The Nairobi Gallery
The Nairobi Gallery sits unobtrusively beneath the notorious Nyayo House tower at the corner of Kenyatta Avenue and Uhuru Highway. It currently serves as a Museum and Art Gallery under the National Museums of Kenya, hosting numerous exhibitions of works by local and foreign artists, as well as hosting the acclaimed Murumbi African Heritage Collection.
Few buildings in Nairobi can match the Nairobi Gallery in their historical significance. Built in 1913 at the location of “Point Zero”, the centre of Nairobi from where distances to all corners of the country were measured, it originally served as the Colonial Government office for recording Births, Marriages and Deaths. The colonial white settler community fondly called it Hatches, Matches and Dispatches.
The building was used as the Nairobi Provincial Commissioners (PCs) office until 1983. The colonial Governor also worked from this building. When a memorial monument was erected in 1939 making “Point Zero” in honour of Douglas Galton-Fenzi, the first man to drive between Nairobi and Mombasa, it was located a few metres away next to the GPO building, since it could not fit in the atrium of this building.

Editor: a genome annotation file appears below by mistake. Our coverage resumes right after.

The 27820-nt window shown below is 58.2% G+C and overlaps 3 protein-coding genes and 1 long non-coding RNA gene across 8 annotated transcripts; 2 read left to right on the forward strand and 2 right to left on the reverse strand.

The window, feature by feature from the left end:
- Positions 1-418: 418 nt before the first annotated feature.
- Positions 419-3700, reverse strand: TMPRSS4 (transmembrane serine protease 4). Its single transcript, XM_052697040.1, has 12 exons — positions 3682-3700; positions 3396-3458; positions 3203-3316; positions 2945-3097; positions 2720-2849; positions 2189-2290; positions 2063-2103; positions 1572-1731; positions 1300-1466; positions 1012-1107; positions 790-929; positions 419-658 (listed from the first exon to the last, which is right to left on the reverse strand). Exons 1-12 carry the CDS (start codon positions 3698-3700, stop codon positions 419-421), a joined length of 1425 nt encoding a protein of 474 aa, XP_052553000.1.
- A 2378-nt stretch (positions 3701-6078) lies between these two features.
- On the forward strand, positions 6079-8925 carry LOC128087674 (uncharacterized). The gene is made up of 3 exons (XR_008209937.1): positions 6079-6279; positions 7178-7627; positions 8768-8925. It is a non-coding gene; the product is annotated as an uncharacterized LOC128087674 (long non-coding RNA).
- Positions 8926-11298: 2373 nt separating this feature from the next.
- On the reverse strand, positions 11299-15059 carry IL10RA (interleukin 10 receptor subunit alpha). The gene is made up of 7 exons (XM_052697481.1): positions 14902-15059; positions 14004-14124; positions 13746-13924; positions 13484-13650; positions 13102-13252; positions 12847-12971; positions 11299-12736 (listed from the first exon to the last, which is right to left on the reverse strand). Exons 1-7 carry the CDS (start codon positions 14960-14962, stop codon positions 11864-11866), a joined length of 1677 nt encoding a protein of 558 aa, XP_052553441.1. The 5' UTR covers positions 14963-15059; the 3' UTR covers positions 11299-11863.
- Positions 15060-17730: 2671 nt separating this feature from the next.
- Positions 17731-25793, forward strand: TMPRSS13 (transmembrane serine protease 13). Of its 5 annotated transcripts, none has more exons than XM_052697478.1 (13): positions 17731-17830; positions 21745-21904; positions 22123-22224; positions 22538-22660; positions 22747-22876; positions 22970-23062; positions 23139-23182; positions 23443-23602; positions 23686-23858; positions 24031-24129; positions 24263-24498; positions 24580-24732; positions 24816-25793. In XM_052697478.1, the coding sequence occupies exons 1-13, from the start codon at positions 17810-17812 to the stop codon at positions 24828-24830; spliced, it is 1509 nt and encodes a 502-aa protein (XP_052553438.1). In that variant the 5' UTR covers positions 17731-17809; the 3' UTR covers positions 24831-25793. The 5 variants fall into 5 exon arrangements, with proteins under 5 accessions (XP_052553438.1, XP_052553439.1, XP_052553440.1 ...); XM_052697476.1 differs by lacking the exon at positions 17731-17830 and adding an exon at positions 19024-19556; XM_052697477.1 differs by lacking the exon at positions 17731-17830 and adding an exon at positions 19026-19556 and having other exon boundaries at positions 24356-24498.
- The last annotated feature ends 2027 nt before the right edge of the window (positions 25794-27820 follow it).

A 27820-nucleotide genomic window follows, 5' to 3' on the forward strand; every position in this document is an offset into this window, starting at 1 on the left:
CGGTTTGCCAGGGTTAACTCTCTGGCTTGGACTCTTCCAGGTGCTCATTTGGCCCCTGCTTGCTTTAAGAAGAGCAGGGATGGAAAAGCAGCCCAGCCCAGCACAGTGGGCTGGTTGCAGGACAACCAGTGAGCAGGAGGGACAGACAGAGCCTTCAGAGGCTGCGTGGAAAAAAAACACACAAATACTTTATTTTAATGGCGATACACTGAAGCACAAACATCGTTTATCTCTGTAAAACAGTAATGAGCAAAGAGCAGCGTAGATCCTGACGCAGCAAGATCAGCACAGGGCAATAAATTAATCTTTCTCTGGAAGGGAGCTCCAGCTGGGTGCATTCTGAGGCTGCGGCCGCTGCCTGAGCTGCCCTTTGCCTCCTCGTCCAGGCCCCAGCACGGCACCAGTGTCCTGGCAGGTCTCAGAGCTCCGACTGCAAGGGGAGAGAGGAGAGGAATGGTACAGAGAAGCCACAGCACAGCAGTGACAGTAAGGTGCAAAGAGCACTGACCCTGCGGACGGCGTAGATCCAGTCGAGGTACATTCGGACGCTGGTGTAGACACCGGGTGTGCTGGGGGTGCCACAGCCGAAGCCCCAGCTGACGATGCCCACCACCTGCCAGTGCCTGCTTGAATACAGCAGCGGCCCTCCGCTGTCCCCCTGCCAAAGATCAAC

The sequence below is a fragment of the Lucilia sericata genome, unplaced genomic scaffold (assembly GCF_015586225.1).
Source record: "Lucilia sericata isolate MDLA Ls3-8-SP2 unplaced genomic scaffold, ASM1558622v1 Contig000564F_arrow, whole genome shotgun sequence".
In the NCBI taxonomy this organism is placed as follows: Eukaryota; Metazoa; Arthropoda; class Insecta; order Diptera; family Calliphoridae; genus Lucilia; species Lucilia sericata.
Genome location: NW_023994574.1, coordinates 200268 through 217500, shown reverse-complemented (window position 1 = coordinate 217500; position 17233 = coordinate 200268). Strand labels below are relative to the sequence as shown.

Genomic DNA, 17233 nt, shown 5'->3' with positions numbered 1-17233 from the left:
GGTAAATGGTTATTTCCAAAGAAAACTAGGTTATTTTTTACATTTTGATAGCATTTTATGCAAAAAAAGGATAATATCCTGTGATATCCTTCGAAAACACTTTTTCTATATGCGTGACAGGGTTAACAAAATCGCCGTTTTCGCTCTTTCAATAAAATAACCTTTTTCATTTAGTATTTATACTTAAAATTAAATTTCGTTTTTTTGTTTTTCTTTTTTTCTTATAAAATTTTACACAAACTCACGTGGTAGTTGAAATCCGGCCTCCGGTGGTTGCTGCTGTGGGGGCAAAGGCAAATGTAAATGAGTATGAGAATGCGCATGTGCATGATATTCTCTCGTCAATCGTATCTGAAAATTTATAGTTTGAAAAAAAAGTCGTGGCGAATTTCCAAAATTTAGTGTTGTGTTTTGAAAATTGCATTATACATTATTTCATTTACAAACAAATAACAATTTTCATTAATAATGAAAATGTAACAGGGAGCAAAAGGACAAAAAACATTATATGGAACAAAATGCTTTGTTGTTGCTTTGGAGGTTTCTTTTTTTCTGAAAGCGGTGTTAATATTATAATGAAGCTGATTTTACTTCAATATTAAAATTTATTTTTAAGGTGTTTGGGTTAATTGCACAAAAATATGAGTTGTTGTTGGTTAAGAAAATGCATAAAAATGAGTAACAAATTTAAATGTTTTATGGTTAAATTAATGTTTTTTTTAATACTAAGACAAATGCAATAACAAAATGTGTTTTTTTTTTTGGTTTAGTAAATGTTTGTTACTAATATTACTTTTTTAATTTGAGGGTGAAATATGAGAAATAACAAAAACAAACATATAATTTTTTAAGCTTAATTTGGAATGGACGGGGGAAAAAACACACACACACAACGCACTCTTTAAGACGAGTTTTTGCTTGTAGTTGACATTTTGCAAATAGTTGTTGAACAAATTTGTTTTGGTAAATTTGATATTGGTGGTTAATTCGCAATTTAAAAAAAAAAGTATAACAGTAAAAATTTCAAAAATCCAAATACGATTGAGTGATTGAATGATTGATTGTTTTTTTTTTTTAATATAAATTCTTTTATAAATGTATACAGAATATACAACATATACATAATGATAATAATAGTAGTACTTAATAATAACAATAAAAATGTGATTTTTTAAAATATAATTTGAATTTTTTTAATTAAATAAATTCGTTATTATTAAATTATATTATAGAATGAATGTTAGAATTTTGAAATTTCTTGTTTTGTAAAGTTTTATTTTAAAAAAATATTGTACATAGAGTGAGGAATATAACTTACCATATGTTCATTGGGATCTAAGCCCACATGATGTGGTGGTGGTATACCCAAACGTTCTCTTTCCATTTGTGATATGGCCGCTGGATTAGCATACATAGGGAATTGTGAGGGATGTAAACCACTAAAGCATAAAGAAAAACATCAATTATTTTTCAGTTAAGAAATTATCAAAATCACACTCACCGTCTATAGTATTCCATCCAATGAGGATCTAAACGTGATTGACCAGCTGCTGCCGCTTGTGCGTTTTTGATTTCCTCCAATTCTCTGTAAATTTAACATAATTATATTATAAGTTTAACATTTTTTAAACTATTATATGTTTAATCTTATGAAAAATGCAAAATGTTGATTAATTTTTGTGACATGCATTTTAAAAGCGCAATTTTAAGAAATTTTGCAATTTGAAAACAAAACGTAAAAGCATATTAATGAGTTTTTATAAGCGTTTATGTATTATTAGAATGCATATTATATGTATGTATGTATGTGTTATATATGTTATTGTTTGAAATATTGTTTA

“Point Zero”, an octagonal atrium in the centre of the building, is graced with a display of a Clay Vessel by Lady Magdalene Odundo, the only Kenyan to have received the distinction of OBE from the Queen of England for her works. The surrounding rooms house the Murumbi African Heritage Collection from all over Africa. Two of the rooms also have two old Safes installed in the building for storing the documents recorded here during colonial times.
Part of the considerable Murumbi African Heritage collection was moved from the Kenya National Archives to the Nairobi Gallery in June 2013, becoming the centrepiece of the works exhibited here. This collection showcases ancient sculptures, paintings and artifacts of daily use from diverse African cultures, highlighting the organization and creativity of these cultures, and how they evolved as they came into contact with other civilizations over the course of history. Artifacts from Joseph & Sheila Murumbi’s personal life are also on display in one of the rooms in the Nairobi Gallery. As the second Vice President of post-Independent Kenya, Joseph Murumbi was a key player in the shaping of Kenya’s history.
Update – 30 November 2016
The story of this building and the Galton-Fenzi Memorial are now part of our historical tour of Nairobi’s city centre, a GPS audio walk published using VoiceMap, an innovative audio walking tour app. It’s available for download from iTunes and Google Play, but you can also listen to it at VoiceMap’s website.